Glioblastoma (GBM) is the most common form of primary malignant brain tumor in adults and remains one of the most deadly neoplasms. Despite multimodal therapy including maximal surgical resection, radiation, and temozolomide (TMZ), the median overall survival is less than 15 months [1]. Moreover, these therapies are non-specific and are ultimately limited by toxicity to normal tissues [2]. In contrast, immunotherapy promises an exquisitely precise approach, and substantial evidence suggests that T cells can eradicate large, well-established tumors in mice and humans [3] [7].

Continue reading “EGFRvIII-Specific Chimeric Antigen Receptor T Cells Migrate to and Kill Tumor Deposits Infiltrating the Brain Parenchyma in an Invasive Xenograft Model of Glioblastoma” »

Apr 23, 2016

Here’s Why A Universal Basic Income Is The Key To Human Progress

Posted by in categories: economics, innovation

I believe Richard Feynman was one of our greatest scientific minds. He had a very particular way of looking at the world thanks to his father, and it was to look at the world around him as if he were a Martian. Like a fish born into water, it’s hard to actually see water as being water, because it’s all a fish ever knows. And so as humans, it’s a good idea to try and step outside of our usual frame of mind, to see what it is we as humans think and do, from the perspective of a mind totally alien to our everyday environment. With that in mind, here’s what humans are doing right now, from the perspective of someone from far, far away…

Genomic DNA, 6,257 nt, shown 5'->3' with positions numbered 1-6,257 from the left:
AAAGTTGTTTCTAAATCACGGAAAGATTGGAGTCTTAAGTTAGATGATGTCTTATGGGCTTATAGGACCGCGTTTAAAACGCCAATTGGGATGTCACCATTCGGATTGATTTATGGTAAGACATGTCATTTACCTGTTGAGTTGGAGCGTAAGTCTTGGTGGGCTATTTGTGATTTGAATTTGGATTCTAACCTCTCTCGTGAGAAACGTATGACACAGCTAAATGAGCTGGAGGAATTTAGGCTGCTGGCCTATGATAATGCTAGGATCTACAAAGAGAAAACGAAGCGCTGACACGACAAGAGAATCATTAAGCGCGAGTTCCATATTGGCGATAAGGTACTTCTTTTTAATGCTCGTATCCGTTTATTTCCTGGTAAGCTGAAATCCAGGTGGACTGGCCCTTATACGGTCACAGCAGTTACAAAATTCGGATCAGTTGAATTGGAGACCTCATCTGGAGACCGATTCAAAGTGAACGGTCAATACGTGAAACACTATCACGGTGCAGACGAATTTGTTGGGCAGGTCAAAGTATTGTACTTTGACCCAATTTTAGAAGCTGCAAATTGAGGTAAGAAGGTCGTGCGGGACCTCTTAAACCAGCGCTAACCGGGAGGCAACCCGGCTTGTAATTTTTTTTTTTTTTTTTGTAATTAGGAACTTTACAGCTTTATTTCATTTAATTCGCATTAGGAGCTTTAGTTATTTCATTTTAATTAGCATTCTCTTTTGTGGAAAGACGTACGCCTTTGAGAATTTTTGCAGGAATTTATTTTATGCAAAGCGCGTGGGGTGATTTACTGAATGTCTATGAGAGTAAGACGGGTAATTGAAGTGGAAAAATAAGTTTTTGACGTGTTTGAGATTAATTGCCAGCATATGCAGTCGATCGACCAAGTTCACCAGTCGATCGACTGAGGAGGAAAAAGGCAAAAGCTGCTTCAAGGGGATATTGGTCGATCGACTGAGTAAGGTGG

What an interesting place and an interesting time it is for a visit. Earth’s most intelligent primates are busy creating technologies that allow them all to do less work, freeing themselves from millennia of senseless toil and drudgery. Strangely, however, they are using such technologies to force each other to work longer and harder. In one area called the United States, responsible for so much of the world’s technological innovation, at a time when productivity has never been higher, the number of hours spent working for others in exchange for the means to live is now just shy of 50 hours per week, where it was once 40 and soon supposed to be 20 on its way to eventually approaching zero.

Humans are even performing work that doesn’t actually need to be done at all, even by a machine. One of the craziest examples of such completely unnecessary work is in Europe where an entire fake economic universe has been created under the label of “Potemkin companies” like Candelia.

Continue reading “Here’s Why A Universal Basic Income Is The Key To Human Progress” »

Apr 23, 2016

“Liquid biopsy” blood test detects genetic mutations

Posted by in categories: biotech/medical, genetics, health

A simple blood test can rapidly and accurately detect mutations in two key genes in non-small cell lung tumors, researchers at Dana-Farber Cancer Institute and other institutions report in a new study – demonstrating the test’s potential as a clinical tool for identifying patients who can benefit from drugs targeting those mutations.